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(#102) PARSIFAL:

Edition of 2965 of which 300 are signed 1-300, 26 are signed A-Z as artist's proofs, and 3 sets are signed as progressives.

April 14, 1983

8 colors 16-3/4" x 24"

Influence: Carl Otto Czeschka (Austrian, 1878 - 1960)

Client: George Gund III for The San Francisco Film Festival.
1-300: Saint Hieronymus Press, Inc. A-Z: artist's own use.

Progressives: 1 set to George Gund III, 2 sets to Saint Hieronymus Press, Inc.
(Communication Arts 83 Design Annual)

The quest for the Holy Grail can be undertaken with any hope of success only by the pure in mind, body and heart. Lancelot, the best knight in the world, was disqualified because of his carnal love for Guenevere. Perceval didn't love anybody or anything, except his own purity. His strength was as the strength of ten because his heart was pure, and whenever he found himself in danger of becoming impure he was saved by some simple act of faith. Fiends burst like sausages all around him as soon as he made the sign of the cross, which he always did just in the nick of time. He was, in fact, too pure for the mundane altogether, and after attaining the object of his quest, passed out of this world without even bothering to die.

Perceval was pure the way an animal is pure: without thought, without evil intent, without lust, avarice or envy. He was pure because he knew no better. Purity exists by comparison with the impure, the flawed, the crooked and imperfect. Purity creates an impossible standard, both for the pure and the world in which the pure resides. Perceval was impossibly pure, and went out of his way to display an arrogant, aggressive purity that drove people crazy.

The pure person is never happy, and finds satisfaction only if he is better than someone else, or if someone or something obliges him by failing. Life was a series of rejections, either by Perceval of something or someone, or by them of him. Sooner or later, something, somewhere, will go wrong with every friend or acquaintance, every possession or pursuit, and that will be the end of that.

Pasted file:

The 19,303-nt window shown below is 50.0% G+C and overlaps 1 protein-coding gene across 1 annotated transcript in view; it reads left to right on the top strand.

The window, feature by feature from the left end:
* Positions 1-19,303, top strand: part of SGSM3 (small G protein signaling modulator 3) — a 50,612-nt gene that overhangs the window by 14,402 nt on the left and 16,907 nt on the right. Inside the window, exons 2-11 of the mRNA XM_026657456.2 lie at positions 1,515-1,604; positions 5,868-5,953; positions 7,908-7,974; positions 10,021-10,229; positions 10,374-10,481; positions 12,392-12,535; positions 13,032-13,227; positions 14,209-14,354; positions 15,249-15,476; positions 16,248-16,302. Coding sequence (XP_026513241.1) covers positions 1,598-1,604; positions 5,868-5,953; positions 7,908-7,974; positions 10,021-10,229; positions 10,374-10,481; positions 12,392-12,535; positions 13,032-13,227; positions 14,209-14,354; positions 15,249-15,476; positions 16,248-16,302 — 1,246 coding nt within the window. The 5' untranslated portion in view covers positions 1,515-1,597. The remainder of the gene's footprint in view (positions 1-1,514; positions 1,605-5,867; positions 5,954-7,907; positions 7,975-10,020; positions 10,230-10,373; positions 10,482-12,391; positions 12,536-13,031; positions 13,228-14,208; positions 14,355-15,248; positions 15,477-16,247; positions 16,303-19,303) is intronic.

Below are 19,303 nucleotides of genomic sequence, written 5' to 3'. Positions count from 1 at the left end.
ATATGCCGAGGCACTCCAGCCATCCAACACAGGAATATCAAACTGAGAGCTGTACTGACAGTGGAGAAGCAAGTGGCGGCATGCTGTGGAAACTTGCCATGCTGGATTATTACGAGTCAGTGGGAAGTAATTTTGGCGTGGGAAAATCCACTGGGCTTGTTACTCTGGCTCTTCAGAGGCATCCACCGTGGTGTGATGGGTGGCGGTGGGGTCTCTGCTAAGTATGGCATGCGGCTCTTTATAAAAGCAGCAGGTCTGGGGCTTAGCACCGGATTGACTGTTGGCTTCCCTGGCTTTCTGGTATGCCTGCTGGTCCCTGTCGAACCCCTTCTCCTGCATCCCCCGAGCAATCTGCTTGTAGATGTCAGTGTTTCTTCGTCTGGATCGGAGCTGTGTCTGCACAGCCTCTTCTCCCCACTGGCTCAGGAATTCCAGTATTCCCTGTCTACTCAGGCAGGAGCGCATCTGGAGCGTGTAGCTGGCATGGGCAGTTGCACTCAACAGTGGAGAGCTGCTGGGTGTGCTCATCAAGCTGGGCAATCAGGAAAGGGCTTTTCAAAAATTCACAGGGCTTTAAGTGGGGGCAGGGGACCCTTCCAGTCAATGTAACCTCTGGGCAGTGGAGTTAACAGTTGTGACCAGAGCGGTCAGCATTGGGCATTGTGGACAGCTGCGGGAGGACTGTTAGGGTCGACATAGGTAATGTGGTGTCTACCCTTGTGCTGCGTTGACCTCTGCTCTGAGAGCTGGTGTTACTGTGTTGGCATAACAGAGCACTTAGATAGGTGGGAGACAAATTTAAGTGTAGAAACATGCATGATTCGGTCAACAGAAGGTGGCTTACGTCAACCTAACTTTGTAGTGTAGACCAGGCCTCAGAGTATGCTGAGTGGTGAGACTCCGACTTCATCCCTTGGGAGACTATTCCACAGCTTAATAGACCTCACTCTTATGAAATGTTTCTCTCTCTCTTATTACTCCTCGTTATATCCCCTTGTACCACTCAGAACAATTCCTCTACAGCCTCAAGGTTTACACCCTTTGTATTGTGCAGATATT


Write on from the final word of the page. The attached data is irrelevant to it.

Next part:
Perceval was perfect. Everything he did, he did to perfection and without apparent effort. He was the best, bar none, at every undertaking. But nothing satisfied him, and he had to keep moving. What must it have cost to be so perfect? Everything, is what it cost. There was nothing left to spare. He had no lover, no home, no children, no means of sustenance. He took what he needed, as no more than his due, and moved on.

When the pure and perfect man gives praise, it may be that he is trying with all his might to overcome his basic dissatisfaction, trying to root out the unhappiness. Trying to trick himself. But, ultimately, failing. When the pure and perfect man condemns, he does so without passion, knowing that failure is all he can possibly expect from anything or anyone.

The world is not perfect, and Perceval threw out everything that wasn't perfect until nothing was left. "Ending is better than mending," is purity all over. It could have been his motto, engraved on his shield. It's not that he was impatient, it's just that at one point or another, things simply were not worth trying to fix. It's easier, cheaper and faster--not to mention less challenging or demanding--to throw away the old thing and simply get a new one. When the new one fails in turn, out it goes and another replaces it. Sooner or later, everything fails and even though he expected nothing else, this betrayal hurt and more in sorrow than in anger he picked himself up and started over and left the failed thing in the dust.

Perceval did not mend, fix or maintain. Perceval did not love or hate. He had no hopes, no dreams and no wish but to fulfill his destiny, over which he neither had nor desired any control. But, Perceval got something that nobody else could get: he spent his whole life looking for something that did not exist, and he found it.

A person who aims at something no one else can see and hits it. -- Definition of a genius, Harry Dov Weininger, March 6, 1997